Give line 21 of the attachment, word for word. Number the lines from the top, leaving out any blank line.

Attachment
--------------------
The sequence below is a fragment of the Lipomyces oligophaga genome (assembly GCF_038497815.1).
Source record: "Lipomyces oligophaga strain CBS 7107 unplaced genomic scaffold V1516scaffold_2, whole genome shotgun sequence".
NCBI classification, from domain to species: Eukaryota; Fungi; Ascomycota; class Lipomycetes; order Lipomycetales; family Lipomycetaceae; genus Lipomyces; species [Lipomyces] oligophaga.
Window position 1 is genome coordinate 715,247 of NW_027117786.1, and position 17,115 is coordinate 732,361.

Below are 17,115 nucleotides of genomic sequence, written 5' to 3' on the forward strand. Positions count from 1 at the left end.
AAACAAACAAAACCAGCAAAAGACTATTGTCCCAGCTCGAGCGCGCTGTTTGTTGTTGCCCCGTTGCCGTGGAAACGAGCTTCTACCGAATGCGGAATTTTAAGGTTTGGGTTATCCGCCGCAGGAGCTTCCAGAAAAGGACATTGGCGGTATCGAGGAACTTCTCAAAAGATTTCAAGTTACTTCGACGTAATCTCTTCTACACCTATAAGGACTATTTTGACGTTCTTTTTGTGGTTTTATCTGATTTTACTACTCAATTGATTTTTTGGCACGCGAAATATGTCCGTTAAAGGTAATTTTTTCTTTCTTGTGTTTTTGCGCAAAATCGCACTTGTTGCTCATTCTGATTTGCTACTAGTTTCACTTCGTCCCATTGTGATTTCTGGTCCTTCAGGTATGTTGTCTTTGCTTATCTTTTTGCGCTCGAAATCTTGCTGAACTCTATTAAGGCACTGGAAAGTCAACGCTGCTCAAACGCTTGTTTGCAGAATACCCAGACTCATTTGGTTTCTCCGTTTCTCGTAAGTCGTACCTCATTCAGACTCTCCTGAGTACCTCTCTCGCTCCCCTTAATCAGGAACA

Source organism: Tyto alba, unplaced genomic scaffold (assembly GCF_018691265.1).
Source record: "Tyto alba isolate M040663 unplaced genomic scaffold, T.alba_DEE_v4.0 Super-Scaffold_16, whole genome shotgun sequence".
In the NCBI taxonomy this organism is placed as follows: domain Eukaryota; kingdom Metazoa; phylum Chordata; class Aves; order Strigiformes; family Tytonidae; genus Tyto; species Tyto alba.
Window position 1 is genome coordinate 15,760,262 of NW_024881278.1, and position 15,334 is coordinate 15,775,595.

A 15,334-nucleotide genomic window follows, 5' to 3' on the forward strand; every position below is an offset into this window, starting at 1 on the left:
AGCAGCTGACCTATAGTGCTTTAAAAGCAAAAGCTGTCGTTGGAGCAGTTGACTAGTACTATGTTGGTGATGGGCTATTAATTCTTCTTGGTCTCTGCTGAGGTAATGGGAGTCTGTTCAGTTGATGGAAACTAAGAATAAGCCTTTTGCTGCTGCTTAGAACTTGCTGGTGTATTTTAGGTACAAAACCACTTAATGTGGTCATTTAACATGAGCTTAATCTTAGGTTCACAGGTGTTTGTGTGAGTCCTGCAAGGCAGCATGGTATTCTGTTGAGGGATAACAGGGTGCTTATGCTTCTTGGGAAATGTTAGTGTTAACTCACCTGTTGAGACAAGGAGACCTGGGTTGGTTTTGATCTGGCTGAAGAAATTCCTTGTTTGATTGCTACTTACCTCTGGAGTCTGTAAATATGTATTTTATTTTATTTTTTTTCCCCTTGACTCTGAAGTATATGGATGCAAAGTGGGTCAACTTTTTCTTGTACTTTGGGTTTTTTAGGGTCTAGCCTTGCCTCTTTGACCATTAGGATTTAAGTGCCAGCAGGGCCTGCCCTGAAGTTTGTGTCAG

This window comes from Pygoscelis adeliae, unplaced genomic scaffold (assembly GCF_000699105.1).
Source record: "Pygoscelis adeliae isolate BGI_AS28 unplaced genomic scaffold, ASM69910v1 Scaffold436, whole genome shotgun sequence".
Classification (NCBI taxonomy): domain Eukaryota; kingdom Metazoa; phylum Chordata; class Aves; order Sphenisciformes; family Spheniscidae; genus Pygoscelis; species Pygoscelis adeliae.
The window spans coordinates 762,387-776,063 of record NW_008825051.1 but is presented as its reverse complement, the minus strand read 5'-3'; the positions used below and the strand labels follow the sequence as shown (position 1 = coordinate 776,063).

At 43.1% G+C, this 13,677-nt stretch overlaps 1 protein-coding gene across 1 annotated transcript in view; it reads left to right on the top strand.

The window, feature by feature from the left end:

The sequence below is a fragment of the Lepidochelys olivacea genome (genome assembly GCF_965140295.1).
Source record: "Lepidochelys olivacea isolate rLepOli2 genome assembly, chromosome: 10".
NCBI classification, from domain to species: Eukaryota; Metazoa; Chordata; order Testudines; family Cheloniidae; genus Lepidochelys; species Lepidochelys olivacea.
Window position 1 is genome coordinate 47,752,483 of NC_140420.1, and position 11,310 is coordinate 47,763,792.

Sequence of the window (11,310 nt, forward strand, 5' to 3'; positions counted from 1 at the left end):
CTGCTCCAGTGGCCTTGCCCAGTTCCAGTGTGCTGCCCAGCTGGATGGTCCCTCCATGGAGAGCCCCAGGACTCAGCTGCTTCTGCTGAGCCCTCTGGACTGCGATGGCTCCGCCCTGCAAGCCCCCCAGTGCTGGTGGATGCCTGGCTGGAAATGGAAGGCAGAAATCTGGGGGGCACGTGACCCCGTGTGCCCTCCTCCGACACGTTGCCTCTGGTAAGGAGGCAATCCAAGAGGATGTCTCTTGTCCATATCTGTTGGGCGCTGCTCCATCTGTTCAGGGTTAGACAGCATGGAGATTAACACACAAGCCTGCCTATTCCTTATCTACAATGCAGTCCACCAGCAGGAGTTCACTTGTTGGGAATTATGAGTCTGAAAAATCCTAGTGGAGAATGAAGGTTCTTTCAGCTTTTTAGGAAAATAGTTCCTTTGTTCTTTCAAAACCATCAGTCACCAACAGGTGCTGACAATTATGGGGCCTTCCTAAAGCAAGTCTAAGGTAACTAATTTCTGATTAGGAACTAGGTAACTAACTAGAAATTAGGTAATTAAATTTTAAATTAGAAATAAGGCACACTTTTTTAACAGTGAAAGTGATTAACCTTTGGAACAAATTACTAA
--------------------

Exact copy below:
NCBI classification, from domain to species: Eukaryota; Metazoa; Chordata; order Testudines; family Cheloniidae; genus Lepidochelys; species Lepidochelys olivacea.